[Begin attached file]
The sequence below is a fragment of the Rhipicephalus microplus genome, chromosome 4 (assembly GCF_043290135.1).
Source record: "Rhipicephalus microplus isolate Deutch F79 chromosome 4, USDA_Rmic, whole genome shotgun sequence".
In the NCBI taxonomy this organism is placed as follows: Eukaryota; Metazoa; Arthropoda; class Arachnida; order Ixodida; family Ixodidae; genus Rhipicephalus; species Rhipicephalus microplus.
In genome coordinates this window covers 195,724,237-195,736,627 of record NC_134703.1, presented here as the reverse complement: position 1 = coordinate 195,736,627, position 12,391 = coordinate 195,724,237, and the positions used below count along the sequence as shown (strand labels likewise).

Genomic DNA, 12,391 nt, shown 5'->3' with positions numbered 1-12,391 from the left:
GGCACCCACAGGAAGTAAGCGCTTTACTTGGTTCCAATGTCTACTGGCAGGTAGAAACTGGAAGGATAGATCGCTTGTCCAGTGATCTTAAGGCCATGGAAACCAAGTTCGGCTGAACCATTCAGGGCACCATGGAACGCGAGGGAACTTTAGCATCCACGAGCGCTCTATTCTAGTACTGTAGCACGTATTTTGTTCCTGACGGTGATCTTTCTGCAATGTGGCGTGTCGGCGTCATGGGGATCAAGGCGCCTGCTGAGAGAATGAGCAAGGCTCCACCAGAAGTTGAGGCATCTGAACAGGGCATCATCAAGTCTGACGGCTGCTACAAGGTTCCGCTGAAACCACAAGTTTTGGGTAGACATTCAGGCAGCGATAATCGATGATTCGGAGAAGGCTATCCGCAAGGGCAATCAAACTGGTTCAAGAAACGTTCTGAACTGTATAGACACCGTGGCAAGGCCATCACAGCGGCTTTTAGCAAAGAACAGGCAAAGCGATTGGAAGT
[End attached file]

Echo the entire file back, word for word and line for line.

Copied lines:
The sequence below is a fragment of the Rhipicephalus microplus genome, chromosome 4 (assembly GCF_043290135.1).
Source record: "Rhipicephalus microplus isolate Deutch F79 chromosome 4, USDA_Rmic, whole genome shotgun sequence".
In the NCBI taxonomy this organism is placed as follows: Eukaryota; Metazoa; Arthropoda; class Arachnida; order Ixodida; family Ixodidae; genus Rhipicephalus; species Rhipicephalus microplus.
In genome coordinates this window covers 195,724,237-195,736,627 of record NC_134703.1, presented here as the reverse complement: position 1 = coordinate 195,736,627, position 12,391 = coordinate 195,724,237, and the positions used below count along the sequence as shown (strand labels likewise).

Genomic DNA, 12,391 nt, shown 5'->3' with positions numbered 1-12,391 from the left:
GGCACCCACAGGAAGTAAGCGCTTTACTTGGTTCCAATGTCTACTGGCAGGTAGAAACTGGAAGGATAGATCGCTTGTCCAGTGATCTTAAGGCCATGGAAACCAAGTTCGGCTGAACCATTCAGGGCACCATGGAACGCGAGGGAACTTTAGCATCCACGAGCGCTCTATTCTAGTACTGTAGCACGTATTTTGTTCCTGACGGTGATCTTTCTGCAATGTGGCGTGTCGGCGTCATGGGGATCAAGGCGCCTGCTGAGAGAATGAGCAAGGCTCCACCAGAAGTTGAGGCATCTGAACAGGGCATCATCAAGTCTGACGGCTGCTACAAGGTTCCGCTGAAACCACAAGTTTTGGGTAGACATTCAGGCAGCGATAATCGATGATTCGGAGAAGGCTATCCGCAAGGGCAATCAAACTGGTTCAAGAAACGTTCTGAACTGTATAGACACCGTGGCAAGGCCATCACAGCGGCTTTTAGCAAAGAACAGGCAAAGCGATTGGAAGT